|Manufacturer||Triumph Engineering Co Ltd|
|Also called||The 'Riccy'|
|Engine||499cc single-cylinder four-valve ohv four-stroke|
|Power||20 bhp @ 4600 rpm|
|Transmission||Triumph three-speed gearbox|
The Triumph Ricardo was a British single-cylinder motorcycle manufactured by the Triumph Engineering Co Ltd between 1921 and 1928. Named after engine designer Sir Harry Ricardo it featured an innovative four valve head design and was capable of over 70 mph, set three world speed records and won a gold medal in the 1923 International Six Day Trial.
Developed around a 499cc single-cylinder OHV four valve, four-stroke, commissioned by Triumph from engine expert Ricardo, the Triumph Ricardo was a replacement for the aging Triumph side-valves. Ricardo produced a number of prototypes aimed at reducing thermal stress on the inadequate valve materials available, while improving airflow through increased valve area. Harry Ricardo's final design had the four valves operated by the existing tappet mechanism and set a new standard for the power output possible from a 500cc single-cylinder engine, achieving over 20 bhp – the same as a 1500cc car engine of the time. Capable of 70 mph, the four-valve head allowed more efficient gas flow and the spark plug could be positioned in the middle for optimum combustion. Each pair of valves was parallel, at 90 degrees to each other, with the valve stems and springs exposed, as were the long pushrods which ran on the outside of the engine. A light alloy piston ran in a cast iron for road ( and steel cylinder for racing) barrel and the cylinder head was made of cast iron.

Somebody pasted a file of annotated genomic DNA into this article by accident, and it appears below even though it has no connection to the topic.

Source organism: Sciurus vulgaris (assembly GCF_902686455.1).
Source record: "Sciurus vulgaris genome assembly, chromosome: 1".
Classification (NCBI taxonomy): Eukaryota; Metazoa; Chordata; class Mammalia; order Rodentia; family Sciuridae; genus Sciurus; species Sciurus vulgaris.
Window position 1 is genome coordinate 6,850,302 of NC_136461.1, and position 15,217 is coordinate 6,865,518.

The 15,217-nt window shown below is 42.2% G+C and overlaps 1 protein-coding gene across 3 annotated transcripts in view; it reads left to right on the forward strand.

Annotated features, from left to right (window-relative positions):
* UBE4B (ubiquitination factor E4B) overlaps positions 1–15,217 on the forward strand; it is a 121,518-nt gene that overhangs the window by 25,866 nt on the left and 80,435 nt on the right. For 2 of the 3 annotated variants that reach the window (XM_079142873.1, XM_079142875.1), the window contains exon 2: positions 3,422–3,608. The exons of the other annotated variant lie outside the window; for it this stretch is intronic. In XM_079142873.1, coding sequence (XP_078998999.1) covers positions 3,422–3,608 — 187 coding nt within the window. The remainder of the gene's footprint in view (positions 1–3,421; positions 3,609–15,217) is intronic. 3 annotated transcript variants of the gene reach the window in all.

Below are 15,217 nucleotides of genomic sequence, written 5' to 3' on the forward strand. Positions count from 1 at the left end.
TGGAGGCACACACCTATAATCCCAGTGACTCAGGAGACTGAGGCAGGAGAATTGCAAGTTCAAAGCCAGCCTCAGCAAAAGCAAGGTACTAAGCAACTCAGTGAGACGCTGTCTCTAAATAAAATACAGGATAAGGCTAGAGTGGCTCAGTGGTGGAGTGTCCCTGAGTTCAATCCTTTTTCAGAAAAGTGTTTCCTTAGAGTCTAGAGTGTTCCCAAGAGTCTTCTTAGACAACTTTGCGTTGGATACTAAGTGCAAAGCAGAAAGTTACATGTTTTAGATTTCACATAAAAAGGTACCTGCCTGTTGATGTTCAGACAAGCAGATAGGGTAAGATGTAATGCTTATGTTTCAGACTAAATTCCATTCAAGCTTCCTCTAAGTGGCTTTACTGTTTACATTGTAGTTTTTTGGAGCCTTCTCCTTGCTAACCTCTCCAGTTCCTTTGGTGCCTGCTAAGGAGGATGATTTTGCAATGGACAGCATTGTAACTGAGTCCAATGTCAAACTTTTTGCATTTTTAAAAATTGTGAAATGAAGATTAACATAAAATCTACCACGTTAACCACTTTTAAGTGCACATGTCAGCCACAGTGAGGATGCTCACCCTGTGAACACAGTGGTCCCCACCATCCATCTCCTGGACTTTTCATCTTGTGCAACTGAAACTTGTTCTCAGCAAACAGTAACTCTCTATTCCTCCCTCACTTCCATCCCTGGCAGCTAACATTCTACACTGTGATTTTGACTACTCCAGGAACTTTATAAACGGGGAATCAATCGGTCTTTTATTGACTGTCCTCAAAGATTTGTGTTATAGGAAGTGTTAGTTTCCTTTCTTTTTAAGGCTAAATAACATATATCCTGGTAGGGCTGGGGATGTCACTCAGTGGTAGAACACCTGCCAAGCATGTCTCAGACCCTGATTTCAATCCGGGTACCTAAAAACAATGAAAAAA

The rest of the cycle parts were based on Triumph's well proven Triumph Model H side-valve. This had a poor reputation for handling, however, and was not really built for the more powerful four valve engine.On later models the oil system (which had relied on a manual hand pump) was replaced with an external oil pump. The 'Riccy' continued in production as a sports model until 1928.
As well as developing the four valve engine, Harry Ricardo was also very interested in formulating new racing fuels and the effects of fuel octane on engine performance. mph, broke the Brooklands hour record at 76.74 mph the flying mile at 87.8 mph. Much of the credit went to the new racing fuel which was eventually banned.Triumph had a poor result when three Ricardo's competed in the 1921 Isle of Man TT, with only one completed the race but a 'Model R' Fast Roadster model was entered in the 1922 Senior TT, ridden by Ricardo's assistant and fellow engine designer Frank Halford, who came 13th. Halford on a tuned Triumph Ricardo fitted with a bronze alloy cylinder head of his own design also recorded a lap of the race track at Brooklands at 68
In 1923 a 'Model R' Fast Roadster model won a gold medal in the ISDT.
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